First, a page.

Colleges `misuse' public cash

4th August 1995 at 01:00
Training councils claim that colleges are trespassing on their territory. Lucy Ward and Ian Nash report. Colleges have been accused of misusing public money by subsidising private-sector training in order to boost student numbers.

A major review of colleges' training responsibilities is being called for by senior officials from the training and enterprise councils. Complaints have also been made to the Nolan Committee on Standards in Public Life, which this week made public the details of its new inquiry into educational bodies.

The TECs argue that some colleges are trespassing on their territory by running courses for industry in the workplace. They insist that in any case businesses should pay for the service and not take money from the public purse.

The potential clash of interests between the TECs and colleges has come to a head with the merger of the departments of Education and Employment. Before this, TECs and colleges were under different departmental control and operated - as they still do - under different financial rules.

Chris Humphries, policy director for the TEC national council, said: "We are explicitly constrained from helping companies to pay for the cost of training their own workforce. If that policy is applied inconsistently we have a failure of public policy and a serious misuse of public money. Everyone has a right to expect that this rule should be applied consistently."

Treasury officials are likely to want the funding anomalies ironed out and the franchise rules tightened. Ministers have pledged to drive down levels of public subsidy for private training, calling on companies to spend more instead.

They made the Government's position clear recently when they opposed a new European Union initiative to use its Social Fund to retrain workers facing redundancy. They rejected the scheme because it was funding employee training.

The Further Education Funding Council is carrying out its own inquiries into franchising schemes where colleges sub-contract courses to industry and schools. A working party is due to issue guidelines this autumn.

One working party member, who insisted that colleges could not be named, said: "We are concerned that cash may be flowing the wrong way, from the FEFC, to the college and on to industry."

Some franchise courses run by Halton College, in Cheshire, are under FEFC scrutiny, including a national retraining programme for 9,000 Tesco staff. Courses will lose money if the college fails to convince the FEFC that value has been added which firms could not achieve without the college's help.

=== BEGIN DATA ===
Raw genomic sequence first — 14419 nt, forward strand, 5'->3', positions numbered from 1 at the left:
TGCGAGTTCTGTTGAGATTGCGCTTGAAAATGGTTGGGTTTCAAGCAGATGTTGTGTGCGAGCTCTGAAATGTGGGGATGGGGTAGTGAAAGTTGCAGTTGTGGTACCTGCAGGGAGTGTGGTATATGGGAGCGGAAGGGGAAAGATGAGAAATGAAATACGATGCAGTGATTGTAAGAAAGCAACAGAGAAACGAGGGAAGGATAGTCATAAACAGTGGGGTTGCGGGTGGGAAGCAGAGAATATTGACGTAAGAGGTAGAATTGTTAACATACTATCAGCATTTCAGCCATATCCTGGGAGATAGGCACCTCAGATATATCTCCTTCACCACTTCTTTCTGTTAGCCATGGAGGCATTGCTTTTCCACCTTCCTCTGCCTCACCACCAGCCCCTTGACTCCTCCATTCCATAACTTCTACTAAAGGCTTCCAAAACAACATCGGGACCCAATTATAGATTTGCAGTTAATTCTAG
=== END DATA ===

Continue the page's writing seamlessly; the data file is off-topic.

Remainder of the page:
But the TECs suggest that some colleges are going even further by offering basic training, including apprenticeships. And a spokesman for the Nolan Committee said: "These are the sorts of issues being raised with us, but not in any great detail. We want to hear more about them and will investigate further where there are questions relating to cash and probity."

Lord Nolan said this week that he had received 200 letters of complaint about the conduct of grant-maintained schools, FE colleges, universities and TECs.

Many TEC leaders are pressing for the DFEE to sort out the tangle of training responsibilities. They insist that working relations - which got off to a shaky start when colleges gained independence from local authorities three years ago - have improved immensely, and they do not want a return to what they see as the bad old days.

Alan Moody, chief executive of the Birkenhead-based TEC, said: "It becomes a nonsense if you have one half of a department doing everything possible to ensure employers increase their cash investment in people and another half which unwittingly creates a result working in the other direction."

A DFEE spokesman said: "The department is aware that the FEFC is looking into criticisms of some courses but we have no reason to believe the problems are widespread." TECs themselves were required to approve colleges' strategic plans and if the colleges still went beyond funding guidelines the FEFC could intervene.

In a move which suggests the DFEE may intend to stress business training through companies, not colleges, Gillian Shephard, the Education and Employment Secretary, this week announced a Pounds 1 million boost to help small firms meet the training challenge.

Awards of up to Pounds 50,000 will be given for co-operative ventures involving at least 10 companies working to generate new training ideas.

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